Center REPertory’s ‘A Christmas Carol’ is a dazzling array of visual entertainment, theatrical performances, hearty Christmas cheer

Center REP/Courtesy

Related Posts

“Christmas, bah! Humbug!” Ebenezer Scrooge bitterly spits out, denouncing any mention of Christmas and establishing himself as a dreary miser from the play’s start. It is impossible from the onset to imagine the merriment that Scrooge will possess by the play’s end.

“A Christmas Carol” is a theater production of the 1843 Charles Dickens novella, adapted by Cynthia Caywood and Richard James and directed by Scott Denison. Playing at the Center REPertory Company through Dec. 22, this theatrical performance of a much-loved holiday classic gives new life to Dickens’ novel with captivating special effects and comic originality. 

The plot follows the cruel miser Scrooge through a night of Christmas past, present and future, presented to him by three ghosts and introduced by the ghost of his old business partner, Jacob Marley. Marley warns Scrooge of the damnation that awaits him in death if he continues in his cruelty, which is exemplified by his hatred of Christmas. Center REPertory sticks true to this classic tale of repentance and transformation but provides theatrical engagement with original atmospherics.

The set design transforms seamlessly throughout the performance to accommodate the various locations and time periods in the plot. With classic, Victorian architecture and grungy, gray coloring, the stage is an embodiment of 19th-century London. A two-tiered structure provides a textured visual composition, while the foreground is left open for the changing scenery. 

The genius use of special effects and aesthetics is what distinguishes this play from any other. Captivating use of projected images, lighting, smoke, sound effects, confetti and voice-overs give Center REP’s “A Christmas Carol” unique elements of visual entertainment.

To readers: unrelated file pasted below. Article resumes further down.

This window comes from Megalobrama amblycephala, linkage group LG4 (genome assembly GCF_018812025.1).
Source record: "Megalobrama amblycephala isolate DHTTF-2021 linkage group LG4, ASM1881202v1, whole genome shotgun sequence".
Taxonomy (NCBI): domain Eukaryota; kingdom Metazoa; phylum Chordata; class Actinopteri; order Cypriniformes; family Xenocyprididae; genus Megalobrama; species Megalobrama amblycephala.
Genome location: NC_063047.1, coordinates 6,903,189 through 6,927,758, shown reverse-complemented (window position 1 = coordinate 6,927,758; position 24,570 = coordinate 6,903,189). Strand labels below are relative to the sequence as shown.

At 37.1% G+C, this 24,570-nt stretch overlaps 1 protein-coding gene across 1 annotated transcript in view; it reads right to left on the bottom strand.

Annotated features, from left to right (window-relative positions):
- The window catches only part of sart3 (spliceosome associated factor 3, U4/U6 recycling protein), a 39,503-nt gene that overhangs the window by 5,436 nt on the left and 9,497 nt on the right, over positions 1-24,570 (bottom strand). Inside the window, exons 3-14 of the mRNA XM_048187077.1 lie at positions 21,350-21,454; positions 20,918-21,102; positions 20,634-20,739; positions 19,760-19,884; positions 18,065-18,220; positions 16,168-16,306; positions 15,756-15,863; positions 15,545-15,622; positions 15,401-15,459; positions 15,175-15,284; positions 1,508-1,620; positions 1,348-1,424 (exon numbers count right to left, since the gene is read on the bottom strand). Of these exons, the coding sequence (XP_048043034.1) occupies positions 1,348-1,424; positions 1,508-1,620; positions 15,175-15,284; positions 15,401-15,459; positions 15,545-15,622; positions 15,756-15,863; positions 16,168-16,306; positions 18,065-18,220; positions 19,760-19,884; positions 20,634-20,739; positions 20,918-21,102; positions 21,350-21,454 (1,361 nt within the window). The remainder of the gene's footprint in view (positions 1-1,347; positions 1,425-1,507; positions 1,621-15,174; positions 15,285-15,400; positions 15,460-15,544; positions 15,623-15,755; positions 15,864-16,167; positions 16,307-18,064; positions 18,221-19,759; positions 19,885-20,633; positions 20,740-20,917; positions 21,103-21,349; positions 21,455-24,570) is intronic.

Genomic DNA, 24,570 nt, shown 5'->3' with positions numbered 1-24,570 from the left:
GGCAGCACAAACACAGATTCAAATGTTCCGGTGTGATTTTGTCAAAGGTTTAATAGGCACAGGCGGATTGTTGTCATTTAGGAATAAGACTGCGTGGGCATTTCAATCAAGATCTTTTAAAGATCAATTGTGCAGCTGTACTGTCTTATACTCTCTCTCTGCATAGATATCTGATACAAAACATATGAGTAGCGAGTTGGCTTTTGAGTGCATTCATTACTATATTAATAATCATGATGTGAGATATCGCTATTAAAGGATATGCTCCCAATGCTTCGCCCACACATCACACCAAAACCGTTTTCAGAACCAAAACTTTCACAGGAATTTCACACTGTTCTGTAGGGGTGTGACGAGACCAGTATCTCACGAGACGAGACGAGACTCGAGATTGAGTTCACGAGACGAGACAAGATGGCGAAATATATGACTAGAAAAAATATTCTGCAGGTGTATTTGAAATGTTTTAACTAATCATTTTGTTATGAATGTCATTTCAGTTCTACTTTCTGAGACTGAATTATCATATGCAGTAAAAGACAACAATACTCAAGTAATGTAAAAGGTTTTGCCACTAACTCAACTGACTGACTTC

These aesthetics complement the characteristics of the ghosts of Jacob Marley (Jeff Draper), Christmas past (Kerri Shawn), Christmas present (Jerry Lee) and Christmas future (Scott Maraj). Draper delivers a heart-thumping warning to Scrooge accompanied by rattling chains attached to ghastly figures, a modern interpretation of the traditional money boxes. Similarly, both Shawn and Lee take their characters in new directions, adding more theatrical and comic elements to Dickens’ seriousness. And although Maraj’s ghost of Christmas future doesn’t speak at all, his presence is keenly felt as he stands towering and humongous over Scrooge. 

In addition to the visual engagement of the ghosts, each character in “A Christmas Carol” brings enjoyable entertainment to the play. Differing from the original plot, Scrooge, played by Michael Ray Wisely, demonstrates tangible character development, drawing many laughs with his comical displays of fear and joy. Scrooge’s nephew, Fred Hastings, is played wonderfully by Teddy Spencer, whose stage presence draws the audience into his character’s sincerity and generosity.

In one of the play’s most colorful and joyous scenes — a gorgeous musical number involving dancing, singing and merriment — Michael McCarty makes a superb appearance as Mr. Fezziwig, perfectly conveying the ridiculousness that Dickens originally crafted. 

Although “A Christmas Carol” is perfection in its characters and visual engagement, it falls slightly short in its historical accuracy. Even though the costumes used throughout are vibrant and visually engaging, the play fails to acknowledge the grueling realities of London’s streets. An early scene of a street urchin stealing bread loses its impact because the urchin is dressed in warm, clean clothes. Without a speck of dirt on him, the depth of poverty and suffering is lost on the audience, and the plot suffers. Dickens’ original “A Christmas Carol” compares the suffering of the poor to the cruelty of the rich and the audience cannot understand this suffering if it is not displayed. Similarly, although other scenes of beggars bear dramatic visual dreariness, the appearance of the characters fails to express the intensity of their suffering.

Overall, Center REPertory’s production of “A Christmas Carol” is a marvel of visual and theatrical engagement sure to incite laughs, gasps and silent awe from its audience. A heartwarming production about the true meaning of Christmas, “A Christmas Carol” is a must-see this holiday season. 

Contact Nathalie Grogan at [email protected].